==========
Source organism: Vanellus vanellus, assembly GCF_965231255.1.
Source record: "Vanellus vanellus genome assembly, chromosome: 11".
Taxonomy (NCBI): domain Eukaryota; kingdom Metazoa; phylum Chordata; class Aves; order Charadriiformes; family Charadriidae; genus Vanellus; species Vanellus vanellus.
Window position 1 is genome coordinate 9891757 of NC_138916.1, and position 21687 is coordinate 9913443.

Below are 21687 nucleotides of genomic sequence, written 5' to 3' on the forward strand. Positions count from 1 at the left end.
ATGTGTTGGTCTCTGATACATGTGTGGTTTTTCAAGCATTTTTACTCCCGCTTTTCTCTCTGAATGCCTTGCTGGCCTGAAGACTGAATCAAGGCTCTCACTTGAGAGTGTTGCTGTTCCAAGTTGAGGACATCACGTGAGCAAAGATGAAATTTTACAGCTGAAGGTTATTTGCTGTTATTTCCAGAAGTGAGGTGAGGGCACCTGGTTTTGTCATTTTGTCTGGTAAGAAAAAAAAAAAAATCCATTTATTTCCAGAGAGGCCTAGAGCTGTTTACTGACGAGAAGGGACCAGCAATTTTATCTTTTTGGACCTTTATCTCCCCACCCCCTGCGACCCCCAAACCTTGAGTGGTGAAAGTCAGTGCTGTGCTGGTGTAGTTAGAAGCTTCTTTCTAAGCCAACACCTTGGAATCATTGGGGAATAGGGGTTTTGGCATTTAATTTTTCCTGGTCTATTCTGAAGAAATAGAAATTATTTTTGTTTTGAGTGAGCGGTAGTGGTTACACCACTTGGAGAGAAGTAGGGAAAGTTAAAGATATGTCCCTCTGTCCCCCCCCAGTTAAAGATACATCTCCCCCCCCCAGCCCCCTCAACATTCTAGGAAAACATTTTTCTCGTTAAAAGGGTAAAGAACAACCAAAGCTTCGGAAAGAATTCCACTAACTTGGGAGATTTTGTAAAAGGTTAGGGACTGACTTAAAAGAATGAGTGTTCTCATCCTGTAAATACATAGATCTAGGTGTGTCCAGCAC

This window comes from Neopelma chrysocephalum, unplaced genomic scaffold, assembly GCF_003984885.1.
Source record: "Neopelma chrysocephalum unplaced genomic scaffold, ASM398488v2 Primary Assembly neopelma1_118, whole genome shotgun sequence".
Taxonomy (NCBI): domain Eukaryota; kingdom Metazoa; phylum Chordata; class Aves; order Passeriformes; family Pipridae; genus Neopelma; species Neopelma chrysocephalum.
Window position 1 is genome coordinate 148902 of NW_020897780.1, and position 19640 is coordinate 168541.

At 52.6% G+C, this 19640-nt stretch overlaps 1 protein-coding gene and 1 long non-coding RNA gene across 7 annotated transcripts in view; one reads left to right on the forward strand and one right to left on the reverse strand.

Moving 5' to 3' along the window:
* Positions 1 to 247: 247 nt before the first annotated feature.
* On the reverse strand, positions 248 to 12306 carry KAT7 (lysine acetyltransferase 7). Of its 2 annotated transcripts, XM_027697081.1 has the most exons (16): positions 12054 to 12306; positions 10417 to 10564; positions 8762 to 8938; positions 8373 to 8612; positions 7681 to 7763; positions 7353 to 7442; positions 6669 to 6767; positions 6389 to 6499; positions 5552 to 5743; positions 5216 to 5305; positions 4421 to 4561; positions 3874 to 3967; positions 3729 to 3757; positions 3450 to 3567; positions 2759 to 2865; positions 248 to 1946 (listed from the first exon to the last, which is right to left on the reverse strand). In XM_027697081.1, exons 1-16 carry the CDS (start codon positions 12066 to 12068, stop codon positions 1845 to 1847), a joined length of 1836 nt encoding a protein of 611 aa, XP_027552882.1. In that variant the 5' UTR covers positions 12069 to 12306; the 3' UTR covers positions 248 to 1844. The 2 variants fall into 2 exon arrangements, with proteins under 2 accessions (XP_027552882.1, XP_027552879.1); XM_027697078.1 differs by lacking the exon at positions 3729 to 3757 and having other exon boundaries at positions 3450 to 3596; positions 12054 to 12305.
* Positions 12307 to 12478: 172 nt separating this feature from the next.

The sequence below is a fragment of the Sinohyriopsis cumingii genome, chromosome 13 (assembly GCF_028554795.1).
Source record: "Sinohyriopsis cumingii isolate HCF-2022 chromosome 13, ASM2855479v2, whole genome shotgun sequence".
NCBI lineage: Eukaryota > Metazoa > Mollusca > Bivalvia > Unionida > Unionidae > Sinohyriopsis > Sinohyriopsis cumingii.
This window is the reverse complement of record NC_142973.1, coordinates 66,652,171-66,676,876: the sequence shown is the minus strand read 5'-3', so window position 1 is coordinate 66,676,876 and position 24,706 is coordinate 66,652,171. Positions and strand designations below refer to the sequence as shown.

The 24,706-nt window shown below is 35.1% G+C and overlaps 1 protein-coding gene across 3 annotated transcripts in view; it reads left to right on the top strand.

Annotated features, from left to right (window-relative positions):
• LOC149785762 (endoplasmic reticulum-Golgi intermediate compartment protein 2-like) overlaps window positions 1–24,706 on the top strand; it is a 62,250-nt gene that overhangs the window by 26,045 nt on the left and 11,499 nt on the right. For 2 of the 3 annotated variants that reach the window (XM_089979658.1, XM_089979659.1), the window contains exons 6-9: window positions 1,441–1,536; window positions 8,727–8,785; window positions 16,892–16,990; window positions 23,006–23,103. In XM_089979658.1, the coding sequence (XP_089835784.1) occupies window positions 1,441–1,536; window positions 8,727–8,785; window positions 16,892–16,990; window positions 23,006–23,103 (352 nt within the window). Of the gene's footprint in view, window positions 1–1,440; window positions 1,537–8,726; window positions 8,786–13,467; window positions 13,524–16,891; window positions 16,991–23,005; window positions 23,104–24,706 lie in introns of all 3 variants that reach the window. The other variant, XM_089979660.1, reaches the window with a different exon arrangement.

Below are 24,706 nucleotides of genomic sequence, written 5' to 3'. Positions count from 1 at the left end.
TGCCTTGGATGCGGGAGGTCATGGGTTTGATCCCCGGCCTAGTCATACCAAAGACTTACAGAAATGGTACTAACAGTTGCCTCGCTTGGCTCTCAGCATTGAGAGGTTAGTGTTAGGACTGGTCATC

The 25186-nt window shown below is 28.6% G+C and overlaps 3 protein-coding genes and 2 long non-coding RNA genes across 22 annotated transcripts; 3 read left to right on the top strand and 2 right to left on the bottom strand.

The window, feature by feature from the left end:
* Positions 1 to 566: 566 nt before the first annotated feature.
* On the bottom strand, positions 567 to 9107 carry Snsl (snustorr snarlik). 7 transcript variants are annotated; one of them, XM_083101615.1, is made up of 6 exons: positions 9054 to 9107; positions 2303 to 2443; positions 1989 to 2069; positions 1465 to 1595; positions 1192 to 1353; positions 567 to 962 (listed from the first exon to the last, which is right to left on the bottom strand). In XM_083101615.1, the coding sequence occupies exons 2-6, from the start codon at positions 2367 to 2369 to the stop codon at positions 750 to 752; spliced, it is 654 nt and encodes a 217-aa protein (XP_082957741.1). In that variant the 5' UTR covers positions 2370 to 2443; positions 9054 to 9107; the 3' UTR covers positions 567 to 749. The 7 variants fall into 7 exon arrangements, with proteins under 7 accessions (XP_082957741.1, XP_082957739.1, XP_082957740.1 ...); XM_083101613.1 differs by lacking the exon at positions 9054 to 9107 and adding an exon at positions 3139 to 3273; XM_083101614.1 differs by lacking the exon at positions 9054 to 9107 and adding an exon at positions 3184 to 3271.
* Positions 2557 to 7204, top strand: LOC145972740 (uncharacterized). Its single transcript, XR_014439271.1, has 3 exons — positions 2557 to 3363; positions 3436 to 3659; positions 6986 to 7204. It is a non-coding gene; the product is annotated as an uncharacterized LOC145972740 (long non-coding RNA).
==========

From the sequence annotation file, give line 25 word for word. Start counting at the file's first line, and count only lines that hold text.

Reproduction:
The 25186-nt window shown below is 28.6% G+C and overlaps 3 protein-coding genes and 2 long non-coding RNA genes across 22 annotated transcripts; 3 read left to right on the top strand and 2 right to left on the bottom strand.